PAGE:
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The State of the Election: Plains

Kansas Lt. Gov. Mark Parkinson, left, waits with other voters to cast their ballots early at a mall in Overland Park.
Kansas Lt. Gov. Mark Parkinson, left, waits with other voters to cast their ballots early at a mall in Overland Park. (By Charlie Riedel -- Associated Press)

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Sunday, November 2, 2008

Kansas (6 electoral votes)

Despite Barack Obama's roots in the Jayhawk State -- his mother was born there -- John McCain has always led. Sen. Pat Roberts (R) is now coasting toward a third term. The toughest battle has been in the 2nd District, where Rep. Nancy Boyda (D) is trying to win a second term after her surprising win in the 2006 wave election for Democrats. Boyda had been one of the GOP's top targets, with State Treasurer Lynn Jenkins (R) considered a top-tier challenger. But Boyda is now a slight favorite to win.

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Nebraska (5)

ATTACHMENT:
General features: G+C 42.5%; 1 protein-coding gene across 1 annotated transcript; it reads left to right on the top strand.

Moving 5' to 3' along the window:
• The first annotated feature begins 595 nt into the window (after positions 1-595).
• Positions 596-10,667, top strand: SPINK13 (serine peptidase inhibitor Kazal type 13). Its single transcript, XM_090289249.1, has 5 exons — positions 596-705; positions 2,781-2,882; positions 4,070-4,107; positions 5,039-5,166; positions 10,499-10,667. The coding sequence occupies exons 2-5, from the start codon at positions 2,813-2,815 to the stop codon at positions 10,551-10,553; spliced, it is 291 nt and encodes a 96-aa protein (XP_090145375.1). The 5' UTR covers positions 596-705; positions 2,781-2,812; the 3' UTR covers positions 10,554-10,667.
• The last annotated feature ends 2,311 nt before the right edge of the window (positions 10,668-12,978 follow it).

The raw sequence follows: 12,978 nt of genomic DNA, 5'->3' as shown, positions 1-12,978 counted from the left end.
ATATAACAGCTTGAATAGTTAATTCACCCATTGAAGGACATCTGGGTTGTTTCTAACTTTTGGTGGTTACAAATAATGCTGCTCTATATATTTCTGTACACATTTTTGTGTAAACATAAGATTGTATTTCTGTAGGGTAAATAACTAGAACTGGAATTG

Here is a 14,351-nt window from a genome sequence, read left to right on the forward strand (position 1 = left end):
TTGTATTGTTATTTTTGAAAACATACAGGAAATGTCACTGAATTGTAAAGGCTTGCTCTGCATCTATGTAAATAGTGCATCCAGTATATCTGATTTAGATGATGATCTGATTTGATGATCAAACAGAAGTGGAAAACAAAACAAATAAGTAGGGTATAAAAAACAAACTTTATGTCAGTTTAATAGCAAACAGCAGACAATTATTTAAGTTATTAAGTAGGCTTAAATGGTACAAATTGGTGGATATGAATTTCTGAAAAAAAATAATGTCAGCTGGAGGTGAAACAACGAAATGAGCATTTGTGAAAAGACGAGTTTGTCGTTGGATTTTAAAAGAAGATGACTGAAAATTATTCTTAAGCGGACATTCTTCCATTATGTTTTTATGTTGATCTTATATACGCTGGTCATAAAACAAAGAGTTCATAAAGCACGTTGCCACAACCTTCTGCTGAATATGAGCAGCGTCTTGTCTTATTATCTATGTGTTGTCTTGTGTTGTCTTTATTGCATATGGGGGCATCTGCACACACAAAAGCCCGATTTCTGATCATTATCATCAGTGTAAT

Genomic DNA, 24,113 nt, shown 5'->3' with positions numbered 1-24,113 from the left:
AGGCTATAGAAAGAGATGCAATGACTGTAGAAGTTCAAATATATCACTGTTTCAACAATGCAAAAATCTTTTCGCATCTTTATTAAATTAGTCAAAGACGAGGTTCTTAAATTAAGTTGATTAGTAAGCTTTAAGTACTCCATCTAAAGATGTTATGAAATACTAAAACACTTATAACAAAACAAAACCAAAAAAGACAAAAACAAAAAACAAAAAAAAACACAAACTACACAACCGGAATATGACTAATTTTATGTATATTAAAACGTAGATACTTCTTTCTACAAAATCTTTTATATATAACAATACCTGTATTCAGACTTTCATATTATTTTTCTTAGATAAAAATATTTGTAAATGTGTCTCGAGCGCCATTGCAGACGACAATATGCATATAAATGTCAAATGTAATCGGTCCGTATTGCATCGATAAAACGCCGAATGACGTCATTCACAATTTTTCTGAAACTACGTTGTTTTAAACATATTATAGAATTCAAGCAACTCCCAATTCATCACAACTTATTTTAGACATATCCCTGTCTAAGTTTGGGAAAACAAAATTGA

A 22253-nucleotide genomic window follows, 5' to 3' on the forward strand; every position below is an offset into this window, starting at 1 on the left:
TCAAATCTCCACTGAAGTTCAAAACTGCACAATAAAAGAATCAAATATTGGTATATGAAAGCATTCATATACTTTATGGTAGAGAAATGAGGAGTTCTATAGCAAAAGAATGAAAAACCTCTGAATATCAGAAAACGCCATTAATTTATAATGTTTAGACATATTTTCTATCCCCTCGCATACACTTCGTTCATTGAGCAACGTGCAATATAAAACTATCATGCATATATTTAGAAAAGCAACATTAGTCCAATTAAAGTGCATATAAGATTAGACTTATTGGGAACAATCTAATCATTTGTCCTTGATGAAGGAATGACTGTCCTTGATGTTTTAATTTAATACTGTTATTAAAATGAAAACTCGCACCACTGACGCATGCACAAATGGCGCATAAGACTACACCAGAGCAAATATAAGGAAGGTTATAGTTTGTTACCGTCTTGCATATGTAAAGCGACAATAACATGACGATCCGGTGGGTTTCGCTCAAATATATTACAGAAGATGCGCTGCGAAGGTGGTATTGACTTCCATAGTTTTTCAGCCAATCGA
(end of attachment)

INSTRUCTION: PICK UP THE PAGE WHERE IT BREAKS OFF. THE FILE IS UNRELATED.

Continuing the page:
McCain has been well ahead of Obama in every statewide poll, but the Cornhusker State is one of two to allocate some of its electoral votes by congressional district. This has made the 2nd District, centered around Omaha, a battleground. The Senate race to succeed the retiring Chuck Hagel (R), a onetime McCain ally who has declined to endorse his fellow Republican, has turned into a coronation for former governor and former agriculture secretary Mike Johanns. Scott Kleeb (D) trails badly. GOP Rep. Lee Terry, expected to sail to reelection, is now in a tossup with Jim Esch, who is also benefiting from Obama's effort to win that electoral vote.

South Dakota (3)

McCain should win easily here, despite Obama's support from favorite son Thomas A. Daschle (D), a former Senate majority leader whose top political operatives occupy some of the most critical positions in the Obama campaign. Sen. Tim Johnson (D), who missed most of 2007 while recuperating from a brain aneurysm, was once considered a top Republican target for defeat. But every GOP heavyweight passed on the race. Joel Dykstra (R), a little-known state representative, is trailing by more than 20 percentage points in all public polls.


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